The Romney campaign and Republicans have set out to make them into the heroes on Medicare (vouchers = choice = great!) despite selecting a running mate who has specifically spelled out ways to gut the country's health care system for seniors and shift more of the burden of costs to the elderly.
Seeking to confuse the issue on Medicare, Mitt Romney himself, along with his GOP surrogates, have accused President Obama of being the one who "robbed" Medicare of billions of dollars, or as the Republican National Committee's Reince Priebus termed it: possessing "blood on his hands."
The GOP narrative bases its accusation on an Obama administration rule under the Affordable Care Act that reduces Medicare payments to some hospitals, private insurers, and on prescription drugs as a way to control costs on the country's burgeoning health care bill.
The problem with Republicans attacking the president on this topic is namely because it's the GOP that has voted, via the Paul Ryan budget, to cut Medicare benefits for seniors, not the Democrats. The Obama change to Medicare does not reduce the benefits that seniors receive as PolitiFact has pointed out when this line of attack has cropped up previously among the right.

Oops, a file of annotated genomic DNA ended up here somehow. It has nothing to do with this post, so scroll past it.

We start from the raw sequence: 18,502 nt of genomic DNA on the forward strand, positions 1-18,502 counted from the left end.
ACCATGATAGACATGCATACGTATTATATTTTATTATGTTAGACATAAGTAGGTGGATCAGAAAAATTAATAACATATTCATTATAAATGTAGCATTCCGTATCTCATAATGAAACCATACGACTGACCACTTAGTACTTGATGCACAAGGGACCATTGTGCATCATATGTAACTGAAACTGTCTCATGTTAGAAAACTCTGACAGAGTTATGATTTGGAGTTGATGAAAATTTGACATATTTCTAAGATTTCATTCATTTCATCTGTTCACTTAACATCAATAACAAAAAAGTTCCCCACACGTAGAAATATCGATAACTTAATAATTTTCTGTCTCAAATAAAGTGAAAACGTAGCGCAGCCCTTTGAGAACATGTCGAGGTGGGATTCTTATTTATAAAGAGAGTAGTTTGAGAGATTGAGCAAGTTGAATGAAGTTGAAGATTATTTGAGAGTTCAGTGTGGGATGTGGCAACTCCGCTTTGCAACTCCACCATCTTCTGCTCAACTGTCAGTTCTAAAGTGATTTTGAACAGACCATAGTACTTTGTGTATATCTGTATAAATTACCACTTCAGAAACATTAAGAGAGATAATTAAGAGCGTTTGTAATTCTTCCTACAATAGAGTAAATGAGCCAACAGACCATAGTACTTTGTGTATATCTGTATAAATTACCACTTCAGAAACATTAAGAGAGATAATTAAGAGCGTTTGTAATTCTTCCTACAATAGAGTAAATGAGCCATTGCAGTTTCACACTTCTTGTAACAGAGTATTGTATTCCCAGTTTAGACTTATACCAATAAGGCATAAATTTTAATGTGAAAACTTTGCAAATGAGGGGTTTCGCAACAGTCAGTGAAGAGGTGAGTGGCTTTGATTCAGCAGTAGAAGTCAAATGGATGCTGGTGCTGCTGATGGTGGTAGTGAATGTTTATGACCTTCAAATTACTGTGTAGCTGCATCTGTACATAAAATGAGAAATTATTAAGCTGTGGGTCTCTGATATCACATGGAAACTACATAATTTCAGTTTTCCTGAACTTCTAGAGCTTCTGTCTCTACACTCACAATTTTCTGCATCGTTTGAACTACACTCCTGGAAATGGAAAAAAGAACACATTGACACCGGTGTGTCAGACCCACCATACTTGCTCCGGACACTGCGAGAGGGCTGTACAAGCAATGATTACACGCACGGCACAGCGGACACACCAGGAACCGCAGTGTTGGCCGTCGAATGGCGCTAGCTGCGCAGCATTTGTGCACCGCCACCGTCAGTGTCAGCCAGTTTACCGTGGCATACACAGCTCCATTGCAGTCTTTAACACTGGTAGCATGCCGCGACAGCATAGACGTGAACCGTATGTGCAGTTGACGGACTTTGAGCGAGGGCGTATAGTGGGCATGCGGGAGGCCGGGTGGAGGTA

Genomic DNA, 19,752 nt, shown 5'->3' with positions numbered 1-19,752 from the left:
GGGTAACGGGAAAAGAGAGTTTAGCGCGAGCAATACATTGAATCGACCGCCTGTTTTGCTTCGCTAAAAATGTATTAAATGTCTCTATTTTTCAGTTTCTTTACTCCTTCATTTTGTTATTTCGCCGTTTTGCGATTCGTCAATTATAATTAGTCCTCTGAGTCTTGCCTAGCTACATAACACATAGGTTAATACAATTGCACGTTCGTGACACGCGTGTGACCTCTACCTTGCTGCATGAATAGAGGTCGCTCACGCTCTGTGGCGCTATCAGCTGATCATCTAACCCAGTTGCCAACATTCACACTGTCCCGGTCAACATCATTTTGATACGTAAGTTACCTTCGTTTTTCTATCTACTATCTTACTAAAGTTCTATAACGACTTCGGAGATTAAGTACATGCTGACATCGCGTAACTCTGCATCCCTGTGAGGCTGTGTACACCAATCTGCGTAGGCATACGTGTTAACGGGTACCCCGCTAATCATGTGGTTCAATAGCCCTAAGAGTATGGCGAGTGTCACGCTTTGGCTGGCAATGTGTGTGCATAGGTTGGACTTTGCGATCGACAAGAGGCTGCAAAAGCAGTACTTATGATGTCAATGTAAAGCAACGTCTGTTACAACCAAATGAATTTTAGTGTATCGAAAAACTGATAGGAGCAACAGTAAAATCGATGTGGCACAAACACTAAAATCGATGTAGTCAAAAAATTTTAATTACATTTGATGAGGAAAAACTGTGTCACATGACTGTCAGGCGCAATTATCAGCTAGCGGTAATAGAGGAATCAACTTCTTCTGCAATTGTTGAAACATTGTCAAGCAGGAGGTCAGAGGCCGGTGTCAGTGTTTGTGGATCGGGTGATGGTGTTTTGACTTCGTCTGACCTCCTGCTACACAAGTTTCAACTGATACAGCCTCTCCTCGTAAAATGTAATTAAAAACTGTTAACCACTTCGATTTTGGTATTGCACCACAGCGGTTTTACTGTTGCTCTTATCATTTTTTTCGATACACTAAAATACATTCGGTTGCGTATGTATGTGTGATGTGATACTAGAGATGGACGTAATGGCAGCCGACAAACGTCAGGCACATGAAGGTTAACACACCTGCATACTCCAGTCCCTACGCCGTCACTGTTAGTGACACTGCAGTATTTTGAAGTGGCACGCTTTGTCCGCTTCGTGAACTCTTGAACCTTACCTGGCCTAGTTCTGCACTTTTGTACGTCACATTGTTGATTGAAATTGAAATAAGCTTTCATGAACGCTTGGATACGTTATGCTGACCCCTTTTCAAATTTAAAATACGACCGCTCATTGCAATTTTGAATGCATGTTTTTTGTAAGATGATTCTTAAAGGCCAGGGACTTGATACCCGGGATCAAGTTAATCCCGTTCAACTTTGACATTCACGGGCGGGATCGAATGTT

msnbc host Chuck Todd appeared to grow tired of hearing the talking point and took Louisiana Gov. Bobby Jindal, a one-time member of the Romney campaign's short-list for VP, to task when he began to trot out the line on Daily Rundown Monday.
"[President Obama] didn’t make any cuts to programs. They are trying to slow the growth and yet you guys are calling it 'cuts,'" Todd said to Jindal.
"I think the difference is that President Obama cut Medicare by over $700 billion," began Jindal.
"No, let me stop you there," Todd cut in. "But he didn’t cut it. Is it a cut? Now you're saying slowing the growth is a cut? That’s what you’re saying when you use the $700-billion talking point?"
Jindal sought to explain the nuance away, arguing Obama's plan won't work to extend Medicare. "The difference is that he didn’t use those savings to extend the solvency of the trust fund," he said. "He took that money out of Medicare to create a new entitlement when we can't afford the programs we’ve got."
Editor's Note: This story appeared under the previous headline of: Chuck Todd calls out GOP faux $700B Medicare talking point. It was updated to reflect nuances in the "cut" vs. "spending growth slowdown" debate over Medicare.